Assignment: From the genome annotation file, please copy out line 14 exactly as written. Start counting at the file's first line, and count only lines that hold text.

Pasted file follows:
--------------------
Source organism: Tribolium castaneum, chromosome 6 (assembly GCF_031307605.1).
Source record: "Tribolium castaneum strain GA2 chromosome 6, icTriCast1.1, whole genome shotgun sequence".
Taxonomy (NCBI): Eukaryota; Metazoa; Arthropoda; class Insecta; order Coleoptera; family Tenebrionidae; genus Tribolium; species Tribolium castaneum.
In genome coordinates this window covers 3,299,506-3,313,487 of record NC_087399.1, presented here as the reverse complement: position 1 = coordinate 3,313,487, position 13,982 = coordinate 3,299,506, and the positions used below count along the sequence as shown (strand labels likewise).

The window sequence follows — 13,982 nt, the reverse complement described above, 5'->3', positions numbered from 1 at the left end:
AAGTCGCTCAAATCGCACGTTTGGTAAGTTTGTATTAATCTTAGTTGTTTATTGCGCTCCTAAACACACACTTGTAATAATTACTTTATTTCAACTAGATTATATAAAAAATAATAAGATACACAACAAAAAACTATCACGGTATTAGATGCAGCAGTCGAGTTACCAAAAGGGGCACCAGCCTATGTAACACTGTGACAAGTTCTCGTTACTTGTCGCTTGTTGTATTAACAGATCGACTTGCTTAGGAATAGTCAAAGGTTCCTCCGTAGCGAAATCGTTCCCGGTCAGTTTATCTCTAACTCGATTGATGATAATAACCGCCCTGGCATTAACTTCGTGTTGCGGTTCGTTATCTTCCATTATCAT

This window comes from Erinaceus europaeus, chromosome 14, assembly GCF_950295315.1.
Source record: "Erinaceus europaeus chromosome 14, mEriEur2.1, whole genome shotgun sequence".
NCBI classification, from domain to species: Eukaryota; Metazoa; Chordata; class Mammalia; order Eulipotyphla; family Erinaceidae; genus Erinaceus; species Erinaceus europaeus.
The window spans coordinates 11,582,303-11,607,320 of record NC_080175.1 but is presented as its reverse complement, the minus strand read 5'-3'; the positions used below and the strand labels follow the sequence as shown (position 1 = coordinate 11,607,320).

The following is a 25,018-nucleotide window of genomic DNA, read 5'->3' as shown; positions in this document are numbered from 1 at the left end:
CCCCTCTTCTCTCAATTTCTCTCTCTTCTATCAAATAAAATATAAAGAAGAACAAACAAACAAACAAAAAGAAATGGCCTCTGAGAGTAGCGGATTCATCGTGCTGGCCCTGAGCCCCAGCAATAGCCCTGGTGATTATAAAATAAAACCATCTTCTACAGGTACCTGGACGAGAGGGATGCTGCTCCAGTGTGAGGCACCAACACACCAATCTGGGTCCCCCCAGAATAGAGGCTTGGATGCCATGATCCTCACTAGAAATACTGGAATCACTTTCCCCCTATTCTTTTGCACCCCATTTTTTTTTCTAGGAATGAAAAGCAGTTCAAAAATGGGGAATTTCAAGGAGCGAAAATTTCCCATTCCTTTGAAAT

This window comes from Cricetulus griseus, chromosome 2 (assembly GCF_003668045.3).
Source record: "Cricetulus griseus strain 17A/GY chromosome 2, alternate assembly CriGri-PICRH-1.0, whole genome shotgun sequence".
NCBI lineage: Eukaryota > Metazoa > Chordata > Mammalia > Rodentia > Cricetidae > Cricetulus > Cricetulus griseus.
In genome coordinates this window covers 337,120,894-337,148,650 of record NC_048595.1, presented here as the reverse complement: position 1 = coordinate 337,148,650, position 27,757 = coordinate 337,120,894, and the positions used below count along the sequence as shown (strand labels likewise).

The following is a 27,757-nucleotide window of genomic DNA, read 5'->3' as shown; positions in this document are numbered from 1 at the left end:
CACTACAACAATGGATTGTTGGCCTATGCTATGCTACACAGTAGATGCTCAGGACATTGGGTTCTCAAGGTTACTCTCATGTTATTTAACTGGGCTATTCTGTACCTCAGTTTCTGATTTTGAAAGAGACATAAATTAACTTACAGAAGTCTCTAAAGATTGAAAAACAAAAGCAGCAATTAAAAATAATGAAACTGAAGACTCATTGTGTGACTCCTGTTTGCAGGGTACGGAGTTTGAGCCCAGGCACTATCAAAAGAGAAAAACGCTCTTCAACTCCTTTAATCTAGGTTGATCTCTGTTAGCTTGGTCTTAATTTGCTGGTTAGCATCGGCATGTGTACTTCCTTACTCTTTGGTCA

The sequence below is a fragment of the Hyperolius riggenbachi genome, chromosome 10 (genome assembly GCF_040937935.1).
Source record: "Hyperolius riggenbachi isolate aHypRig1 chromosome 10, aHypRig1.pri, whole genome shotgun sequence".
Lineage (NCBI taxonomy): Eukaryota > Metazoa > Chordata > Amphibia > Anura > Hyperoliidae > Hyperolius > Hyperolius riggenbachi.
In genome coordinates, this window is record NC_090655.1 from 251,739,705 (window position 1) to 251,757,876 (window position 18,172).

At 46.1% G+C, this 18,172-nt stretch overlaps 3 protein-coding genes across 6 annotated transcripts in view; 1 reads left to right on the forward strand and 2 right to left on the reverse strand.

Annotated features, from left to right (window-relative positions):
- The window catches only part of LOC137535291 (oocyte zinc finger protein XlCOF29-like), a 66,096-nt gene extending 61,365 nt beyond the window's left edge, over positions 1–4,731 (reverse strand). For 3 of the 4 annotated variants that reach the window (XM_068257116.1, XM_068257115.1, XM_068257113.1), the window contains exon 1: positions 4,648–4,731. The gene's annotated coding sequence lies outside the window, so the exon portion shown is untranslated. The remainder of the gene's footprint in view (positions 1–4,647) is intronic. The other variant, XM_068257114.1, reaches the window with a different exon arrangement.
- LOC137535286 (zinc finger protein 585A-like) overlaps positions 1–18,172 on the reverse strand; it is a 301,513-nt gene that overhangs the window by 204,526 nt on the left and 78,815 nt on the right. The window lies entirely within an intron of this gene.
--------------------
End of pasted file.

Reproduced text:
Source record: "Cricetulus griseus strain 17A/GY chromosome 2, alternate assembly CriGri-PICRH-1.0, whole genome shotgun sequence".